A personal loan can be a good option for paying some or all your back taxes. Because they’re unsecured loans, you don’t need collateral to get a personal loan, and they’re generally widely available to borrowers with good credit.

You can find personal loans from several types of lenders, including brick-and-mortar banks, credit unions, and online lenders.

The minimum credit score needed to get a personal loan varies by lender, but many lenders will tell you upfront what their minimum requirements are. The higher your score, the more likely you are to get favorable terms, including a lower interest rate, on your loan.

In any case, it’s important to shop around for the best rate and terms available. One personal loan isn’t necessarily like another. Finding one that works for you — competitive interest rates, low fees, and affordable monthly payments — can take some time and effort, but it’s often worth it.

Credible makes it easy to compare personal loan rates from multiple lenders, without affecting your credit score.

Pros and cons of using a personal loan to pay a tax bill

Personal loans can be an appealing option for paying your taxes, but every credit product has its advantages and disadvantages, and it’s important to weigh them carefully in light of your individual circumstances.


  • May be cheaper than alternatives — As of November 2021, the average interest rate on a personal loan was 9.09%, compared to 14.51% for a credit card, according to Federal Reserve data. The rates can be even higher for a cash advance on a credit card.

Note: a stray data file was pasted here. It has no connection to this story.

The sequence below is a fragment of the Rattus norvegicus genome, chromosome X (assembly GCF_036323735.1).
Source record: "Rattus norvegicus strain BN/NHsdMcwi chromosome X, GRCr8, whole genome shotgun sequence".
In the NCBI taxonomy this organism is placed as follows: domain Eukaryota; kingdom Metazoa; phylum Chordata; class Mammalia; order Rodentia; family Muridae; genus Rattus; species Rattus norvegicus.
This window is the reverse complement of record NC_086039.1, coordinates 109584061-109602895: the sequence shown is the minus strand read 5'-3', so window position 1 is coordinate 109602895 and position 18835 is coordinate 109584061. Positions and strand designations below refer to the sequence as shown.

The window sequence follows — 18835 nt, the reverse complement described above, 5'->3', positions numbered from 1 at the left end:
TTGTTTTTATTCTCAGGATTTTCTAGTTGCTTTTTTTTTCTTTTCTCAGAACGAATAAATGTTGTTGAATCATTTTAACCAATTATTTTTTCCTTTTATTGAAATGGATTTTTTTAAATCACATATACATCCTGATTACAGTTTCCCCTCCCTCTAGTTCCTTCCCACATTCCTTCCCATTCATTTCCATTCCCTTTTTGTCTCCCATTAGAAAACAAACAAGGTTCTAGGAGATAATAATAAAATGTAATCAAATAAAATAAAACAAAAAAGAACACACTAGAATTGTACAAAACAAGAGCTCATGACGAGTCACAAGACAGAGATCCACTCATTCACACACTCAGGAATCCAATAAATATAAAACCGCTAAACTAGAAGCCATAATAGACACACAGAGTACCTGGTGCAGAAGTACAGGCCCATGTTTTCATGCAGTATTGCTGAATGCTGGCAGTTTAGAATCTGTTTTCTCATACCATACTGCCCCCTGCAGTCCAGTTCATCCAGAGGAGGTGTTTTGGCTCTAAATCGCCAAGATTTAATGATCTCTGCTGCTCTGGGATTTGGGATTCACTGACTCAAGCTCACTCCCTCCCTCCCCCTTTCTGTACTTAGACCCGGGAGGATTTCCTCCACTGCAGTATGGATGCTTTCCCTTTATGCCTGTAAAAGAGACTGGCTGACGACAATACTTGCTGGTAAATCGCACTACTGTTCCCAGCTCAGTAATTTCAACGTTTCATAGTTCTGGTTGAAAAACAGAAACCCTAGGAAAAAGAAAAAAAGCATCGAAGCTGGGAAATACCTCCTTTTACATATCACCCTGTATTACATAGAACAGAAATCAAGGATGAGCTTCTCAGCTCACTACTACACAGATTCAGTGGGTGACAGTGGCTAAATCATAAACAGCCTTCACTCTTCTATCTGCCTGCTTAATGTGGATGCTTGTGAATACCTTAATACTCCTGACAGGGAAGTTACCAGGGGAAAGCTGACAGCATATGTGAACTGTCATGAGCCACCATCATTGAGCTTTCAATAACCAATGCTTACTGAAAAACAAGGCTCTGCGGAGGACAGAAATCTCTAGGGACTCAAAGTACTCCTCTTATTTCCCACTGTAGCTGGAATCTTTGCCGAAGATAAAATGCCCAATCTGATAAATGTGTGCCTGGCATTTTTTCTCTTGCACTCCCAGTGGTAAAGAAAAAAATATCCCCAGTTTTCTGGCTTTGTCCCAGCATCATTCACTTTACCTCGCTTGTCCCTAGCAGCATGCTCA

• You usually don’t need collateral — Personal loans are typically unsecured, so you don’t need to put your home or another asset up as collateral, as you would with a home equity loan.
  • Doesn’t put your assets or property at risk — If you face financial troubles and default on an IRS installment plan, you can face IRS collections. That could mean the IRS garnishes your wages or seizes your bank account or other assets. That doesn’t happen with a personal loan.
  • Manageable monthly payments — A personal loan may allow you to stretch the cost of your tax bill over multiple years, making your monthly payments more manageable.


  • Taking on long-term debt — Personal loans can help you avoid IRS collections or taking on high-interest credit card debt, but they also increase your long-term debt load. This can negatively affect your credit score and increase your debt-to-income ratio, making it more difficult to get approved for other types of loans, such as a mortgage.
  • Can adversely affect your credit — If you have trouble making your payments, the lender may report late and missed payments to the credit bureaus, which can lower your credit score.
  • May not qualify for a low rate — If you don’t have strong credit, you could get stuck paying a higher interest rate.
  • May not qualify for a large enough loan — If you have a big tax bill, it may be difficult to get a loan large enough to cover the full amount of tax you owe.

You can see your prequalified personal loan rates when you compare rates from multiple lenders with Credible.

Comparing options for paying your tax bill

Personal loans aren’t the only option for paying your tax debt. Here’s a comparison of your options and how they stack up against an IRS payment plan: 

Read the full article here